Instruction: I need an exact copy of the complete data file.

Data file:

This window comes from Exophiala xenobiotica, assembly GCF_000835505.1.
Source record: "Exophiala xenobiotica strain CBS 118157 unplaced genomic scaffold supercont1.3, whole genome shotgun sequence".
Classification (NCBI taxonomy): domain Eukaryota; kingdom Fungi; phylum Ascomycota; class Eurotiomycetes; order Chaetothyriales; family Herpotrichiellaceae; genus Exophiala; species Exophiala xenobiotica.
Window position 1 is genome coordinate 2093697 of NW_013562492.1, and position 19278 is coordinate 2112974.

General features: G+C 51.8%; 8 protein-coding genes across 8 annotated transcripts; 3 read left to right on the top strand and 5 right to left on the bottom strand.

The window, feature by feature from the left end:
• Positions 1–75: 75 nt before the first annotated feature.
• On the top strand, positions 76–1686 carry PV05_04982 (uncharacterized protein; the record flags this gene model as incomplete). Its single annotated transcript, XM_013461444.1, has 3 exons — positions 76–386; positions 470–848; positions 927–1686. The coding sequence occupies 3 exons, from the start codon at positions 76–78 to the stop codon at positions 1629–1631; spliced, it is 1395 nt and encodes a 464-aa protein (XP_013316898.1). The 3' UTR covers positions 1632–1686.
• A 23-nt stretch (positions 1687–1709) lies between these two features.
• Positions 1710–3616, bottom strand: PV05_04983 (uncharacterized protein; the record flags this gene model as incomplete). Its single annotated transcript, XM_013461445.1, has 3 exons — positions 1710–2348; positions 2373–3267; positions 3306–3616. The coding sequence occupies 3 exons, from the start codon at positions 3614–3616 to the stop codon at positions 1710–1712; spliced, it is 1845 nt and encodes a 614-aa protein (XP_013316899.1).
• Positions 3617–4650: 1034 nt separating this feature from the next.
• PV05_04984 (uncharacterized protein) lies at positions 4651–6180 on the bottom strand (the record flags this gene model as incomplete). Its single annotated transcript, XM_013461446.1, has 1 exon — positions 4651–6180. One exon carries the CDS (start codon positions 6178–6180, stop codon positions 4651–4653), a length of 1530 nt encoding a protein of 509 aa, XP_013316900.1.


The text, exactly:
This window comes from Exophiala xenobiotica, assembly GCF_000835505.1.
Source record: "Exophiala xenobiotica strain CBS 118157 unplaced genomic scaffold supercont1.3, whole genome shotgun sequence".
Classification (NCBI taxonomy): domain Eukaryota; kingdom Fungi; phylum Ascomycota; class Eurotiomycetes; order Chaetothyriales; family Herpotrichiellaceae; genus Exophiala; species Exophiala xenobiotica.
Window position 1 is genome coordinate 2093697 of NW_013562492.1, and position 19278 is coordinate 2112974.

General features: G+C 51.8%; 8 protein-coding genes across 8 annotated transcripts; 3 read left to right on the top strand and 5 right to left on the bottom strand.

The window, feature by feature from the left end:
• Positions 1–75: 75 nt before the first annotated feature.
• On the top strand, positions 76–1686 carry PV05_04982 (uncharacterized protein; the record flags this gene model as incomplete). Its single annotated transcript, XM_013461444.1, has 3 exons — positions 76–386; positions 470–848; positions 927–1686. The coding sequence occupies 3 exons, from the start codon at positions 76–78 to the stop codon at positions 1629–1631; spliced, it is 1395 nt and encodes a 464-aa protein (XP_013316898.1). The 3' UTR covers positions 1632–1686.
• A 23-nt stretch (positions 1687–1709) lies between these two features.
• Positions 1710–3616, bottom strand: PV05_04983 (uncharacterized protein; the record flags this gene model as incomplete). Its single annotated transcript, XM_013461445.1, has 3 exons — positions 1710–2348; positions 2373–3267; positions 3306–3616. The coding sequence occupies 3 exons, from the start codon at positions 3614–3616 to the stop codon at positions 1710–1712; spliced, it is 1845 nt and encodes a 614-aa protein (XP_013316899.1).
• Positions 3617–4650: 1034 nt separating this feature from the next.
• PV05_04984 (uncharacterized protein) lies at positions 4651–6180 on the bottom strand (the record flags this gene model as incomplete). Its single annotated transcript, XM_013461446.1, has 1 exon — positions 4651–6180. One exon carries the CDS (start codon positions 6178–6180, stop codon positions 4651–4653), a length of 1530 nt encoding a protein of 509 aa, XP_013316900.1.